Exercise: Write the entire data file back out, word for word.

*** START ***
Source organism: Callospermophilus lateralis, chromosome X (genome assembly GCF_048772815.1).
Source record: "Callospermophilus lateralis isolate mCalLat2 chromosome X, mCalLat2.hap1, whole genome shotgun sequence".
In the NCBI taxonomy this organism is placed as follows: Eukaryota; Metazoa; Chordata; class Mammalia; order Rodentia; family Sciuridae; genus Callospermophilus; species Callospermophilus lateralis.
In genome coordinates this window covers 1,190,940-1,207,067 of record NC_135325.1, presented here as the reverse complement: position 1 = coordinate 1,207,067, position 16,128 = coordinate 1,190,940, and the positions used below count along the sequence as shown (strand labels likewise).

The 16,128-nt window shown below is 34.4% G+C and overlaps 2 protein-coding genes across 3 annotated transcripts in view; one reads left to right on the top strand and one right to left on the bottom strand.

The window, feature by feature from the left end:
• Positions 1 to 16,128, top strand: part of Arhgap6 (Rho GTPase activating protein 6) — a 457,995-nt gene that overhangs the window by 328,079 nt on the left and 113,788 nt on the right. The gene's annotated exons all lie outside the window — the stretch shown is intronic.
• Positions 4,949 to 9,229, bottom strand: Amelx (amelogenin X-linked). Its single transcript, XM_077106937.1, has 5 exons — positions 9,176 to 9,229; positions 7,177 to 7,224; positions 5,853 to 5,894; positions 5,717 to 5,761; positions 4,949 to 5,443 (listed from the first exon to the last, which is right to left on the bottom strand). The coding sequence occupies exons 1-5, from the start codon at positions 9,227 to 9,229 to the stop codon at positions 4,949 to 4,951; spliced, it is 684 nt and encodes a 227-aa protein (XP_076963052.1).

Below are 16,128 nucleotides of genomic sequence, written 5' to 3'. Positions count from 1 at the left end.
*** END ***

Source organism: Callospermophilus lateralis, chromosome X (genome assembly GCF_048772815.1).
Source record: "Callospermophilus lateralis isolate mCalLat2 chromosome X, mCalLat2.hap1, whole genome shotgun sequence".
In the NCBI taxonomy this organism is placed as follows: Eukaryota; Metazoa; Chordata; class Mammalia; order Rodentia; family Sciuridae; genus Callospermophilus; species Callospermophilus lateralis.
In genome coordinates this window covers 1,190,940-1,207,067 of record NC_135325.1, presented here as the reverse complement: position 1 = coordinate 1,207,067, position 16,128 = coordinate 1,190,940, and the positions used below count along the sequence as shown (strand labels likewise).

The 16,128-nt window shown below is 34.4% G+C and overlaps 2 protein-coding genes across 3 annotated transcripts in view; one reads left to right on the top strand and one right to left on the bottom strand.

The window, feature by feature from the left end:
• Positions 1 to 16,128, top strand: part of Arhgap6 (Rho GTPase activating protein 6) — a 457,995-nt gene that overhangs the window by 328,079 nt on the left and 113,788 nt on the right. The gene's annotated exons all lie outside the window — the stretch shown is intronic.
• Positions 4,949 to 9,229, bottom strand: Amelx (amelogenin X-linked). Its single transcript, XM_077106937.1, has 5 exons — positions 9,176 to 9,229; positions 7,177 to 7,224; positions 5,853 to 5,894; positions 5,717 to 5,761; positions 4,949 to 5,443 (listed from the first exon to the last, which is right to left on the bottom strand). The coding sequence occupies exons 1-5, from the start codon at positions 9,227 to 9,229 to the stop codon at positions 4,949 to 4,951; spliced, it is 684 nt and encodes a 227-aa protein (XP_076963052.1).

Below are 16,128 nucleotides of genomic sequence, written 5' to 3'. Positions count from 1 at the left end.